It also crystallizes a point Komunyakaa suggests in his interviews with [Vincente] Gotera, that societies of strangers, or even of traditional enemies, can be ever sod elicately held together by infinitely recycled bits of language, by clichés: "[Among American] soldiers, for some reason -- individuals coming from so many backgrounds: the deep South, the North, different educational levels – clichés are used many times as efforts to communicate, as bridges perhaps. And soldiers often speak in clichés …" Clichés, like tatoos on the bodies of languages, are useful decorations of places where a common vision is hidden, or being brought to light. The cliché "Beaucoup dien cai dau"is Komunyakaa’s assessment of the war itself and perhaps of America’s role in it. True, his Vietnam lyrics display none of the sense of outrage, of being pierced by betrayal, so evident in the testimony of some black Vietnam veterans. Gene Woodley … told journalist Wallace Terry of being transformed into an "animal" by his boot camp training, and by the brutality of Vietnam and insisted that in shipping him and other "bloods" off to its rice paddy war, America

befell upon us as one big atrocity. It lied. They had us naïve, young, dumb-ass niggers believin’ that this war was for democracy and independence. It was fought for money. All those big corporations made billions on the war, and then America left.

On the other hand, Komunyakaa is no indestructible patriot like the blood Terry interviewed who narrated the following anecdotes about his experience as a prisoner of war in Vietnam:

They would read things in their behalf about the Communist way and downgrading the United States, blah, blah, blah, all the time. … When Dr. King was assassinated they called me in for interrogation to see if I would make a statement critical of the United States. I said no, I don’t know enough about it. … My personal feeling is that black people have problems and still have problems in America. But I never told them that, because I had no intention of helping them defeat us. We deal with our problems within our own country. Some people just do not live up to the great ideals our country stands for …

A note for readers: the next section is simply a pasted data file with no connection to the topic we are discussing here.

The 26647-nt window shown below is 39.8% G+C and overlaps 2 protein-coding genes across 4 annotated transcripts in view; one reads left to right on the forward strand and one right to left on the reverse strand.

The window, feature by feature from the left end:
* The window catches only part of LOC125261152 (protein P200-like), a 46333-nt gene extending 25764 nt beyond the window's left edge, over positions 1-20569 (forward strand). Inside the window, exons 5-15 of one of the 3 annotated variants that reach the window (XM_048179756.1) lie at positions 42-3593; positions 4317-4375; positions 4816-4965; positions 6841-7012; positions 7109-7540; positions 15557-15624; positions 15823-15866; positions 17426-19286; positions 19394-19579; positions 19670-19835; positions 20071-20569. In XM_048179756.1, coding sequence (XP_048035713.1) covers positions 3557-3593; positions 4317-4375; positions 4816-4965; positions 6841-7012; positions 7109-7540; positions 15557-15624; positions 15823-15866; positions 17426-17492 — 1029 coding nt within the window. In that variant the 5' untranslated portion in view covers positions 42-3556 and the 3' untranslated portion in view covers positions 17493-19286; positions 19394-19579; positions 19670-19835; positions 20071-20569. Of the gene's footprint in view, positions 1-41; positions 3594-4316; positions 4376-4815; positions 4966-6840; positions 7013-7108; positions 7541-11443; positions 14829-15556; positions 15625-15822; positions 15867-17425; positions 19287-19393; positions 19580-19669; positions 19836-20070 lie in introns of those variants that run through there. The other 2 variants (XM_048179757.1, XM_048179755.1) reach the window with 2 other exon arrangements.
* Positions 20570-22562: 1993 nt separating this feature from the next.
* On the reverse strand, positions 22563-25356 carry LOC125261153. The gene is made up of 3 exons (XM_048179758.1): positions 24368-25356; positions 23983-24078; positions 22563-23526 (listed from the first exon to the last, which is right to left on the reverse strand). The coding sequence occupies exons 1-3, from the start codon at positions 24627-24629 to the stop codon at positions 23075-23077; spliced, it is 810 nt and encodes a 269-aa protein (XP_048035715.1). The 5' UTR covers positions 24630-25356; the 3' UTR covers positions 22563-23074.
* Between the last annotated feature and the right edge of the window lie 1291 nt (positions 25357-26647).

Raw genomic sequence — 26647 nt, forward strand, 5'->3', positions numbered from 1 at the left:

Komunyakaa’s poetry conveys the pain and grace involved in maintaining not so much the middle ground between these two positions as the shifting ground of possibilities that lies under them both. He illuminates these and other positions in part by creating a "tension between levels of diction," as Gotera has said, by deploying what he himself calls a "neon vernacular" in which argots and forms of life blink on and off like those neon signs in which a cityscape expands and contracts, caressing and reshaping the night.

from Michael Collins, "Staying Human" (a review of Neon Vernacular and Magic City), Parnassus 18:2/19:1 (1993), 134-135